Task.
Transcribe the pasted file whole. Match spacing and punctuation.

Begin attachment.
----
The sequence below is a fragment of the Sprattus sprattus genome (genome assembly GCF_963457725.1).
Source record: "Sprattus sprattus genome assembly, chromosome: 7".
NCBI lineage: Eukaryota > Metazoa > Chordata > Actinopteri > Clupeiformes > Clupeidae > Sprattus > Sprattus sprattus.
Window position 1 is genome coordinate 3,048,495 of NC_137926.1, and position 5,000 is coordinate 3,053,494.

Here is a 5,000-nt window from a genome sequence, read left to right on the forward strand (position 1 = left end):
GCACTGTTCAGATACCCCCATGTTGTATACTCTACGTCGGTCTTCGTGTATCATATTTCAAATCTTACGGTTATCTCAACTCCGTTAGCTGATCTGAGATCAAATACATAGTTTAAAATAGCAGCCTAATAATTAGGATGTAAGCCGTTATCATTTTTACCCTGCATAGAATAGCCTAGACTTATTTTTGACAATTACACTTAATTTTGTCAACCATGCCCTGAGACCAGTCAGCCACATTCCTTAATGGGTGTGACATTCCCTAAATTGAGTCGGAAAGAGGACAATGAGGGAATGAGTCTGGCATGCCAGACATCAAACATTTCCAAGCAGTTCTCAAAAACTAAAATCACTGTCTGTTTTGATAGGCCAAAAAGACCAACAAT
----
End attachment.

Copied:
The sequence below is a fragment of the Sprattus sprattus genome (genome assembly GCF_963457725.1).
Source record: "Sprattus sprattus genome assembly, chromosome: 7".
NCBI lineage: Eukaryota > Metazoa > Chordata > Actinopteri > Clupeiformes > Clupeidae > Sprattus > Sprattus sprattus.
Window position 1 is genome coordinate 3,048,495 of NC_137926.1, and position 5,000 is coordinate 3,053,494.

Here is a 5,000-nt window from a genome sequence, read left to right on the forward strand (position 1 = left end):
GCACTGTTCAGATACCCCCATGTTGTATACTCTACGTCGGTCTTCGTGTATCATATTTCAAATCTTACGGTTATCTCAACTCCGTTAGCTGATCTGAGATCAAATACATAGTTTAAAATAGCAGCCTAATAATTAGGATGTAAGCCGTTATCATTTTTACCCTGCATAGAATAGCCTAGACTTATTTTTGACAATTACACTTAATTTTGTCAACCATGCCCTGAGACCAGTCAGCCACATTCCTTAATGGGTGTGACATTCCCTAAATTGAGTCGGAAAGAGGACAATGAGGGAATGAGTCTGGCATGCCAGACATCAAACATTTCCAAGCAGTTCTCAAAAACTAAAATCACTGTCTGTTTTGATAGGCCAAAAAGACCAACAAT